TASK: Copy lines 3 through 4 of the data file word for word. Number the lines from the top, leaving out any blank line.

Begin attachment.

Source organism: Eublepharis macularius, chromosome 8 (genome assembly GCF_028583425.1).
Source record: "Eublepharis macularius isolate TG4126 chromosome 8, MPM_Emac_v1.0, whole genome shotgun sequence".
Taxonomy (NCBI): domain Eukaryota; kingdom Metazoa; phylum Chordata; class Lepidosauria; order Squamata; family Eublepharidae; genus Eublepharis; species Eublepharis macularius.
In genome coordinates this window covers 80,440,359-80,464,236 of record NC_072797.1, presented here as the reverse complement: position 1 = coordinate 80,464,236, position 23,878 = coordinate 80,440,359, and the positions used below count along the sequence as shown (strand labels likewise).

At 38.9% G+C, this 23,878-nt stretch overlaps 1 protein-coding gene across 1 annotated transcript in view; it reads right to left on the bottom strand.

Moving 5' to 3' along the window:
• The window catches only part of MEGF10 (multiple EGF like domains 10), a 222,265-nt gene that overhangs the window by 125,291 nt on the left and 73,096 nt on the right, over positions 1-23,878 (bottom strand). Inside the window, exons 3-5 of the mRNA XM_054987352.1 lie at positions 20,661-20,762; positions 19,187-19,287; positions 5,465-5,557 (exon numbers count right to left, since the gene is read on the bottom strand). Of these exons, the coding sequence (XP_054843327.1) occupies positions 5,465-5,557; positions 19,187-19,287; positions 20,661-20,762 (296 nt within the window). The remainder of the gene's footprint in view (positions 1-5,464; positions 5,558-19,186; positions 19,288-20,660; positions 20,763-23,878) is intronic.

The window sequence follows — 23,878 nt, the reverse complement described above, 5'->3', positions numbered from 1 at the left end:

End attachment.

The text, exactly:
Taxonomy (NCBI): domain Eukaryota; kingdom Metazoa; phylum Chordata; class Lepidosauria; order Squamata; family Eublepharidae; genus Eublepharis; species Eublepharis macularius.
In genome coordinates this window covers 80,440,359-80,464,236 of record NC_072797.1, presented here as the reverse complement: position 1 = coordinate 80,464,236, position 23,878 = coordinate 80,440,359, and the positions used below count along the sequence as shown (strand labels likewise).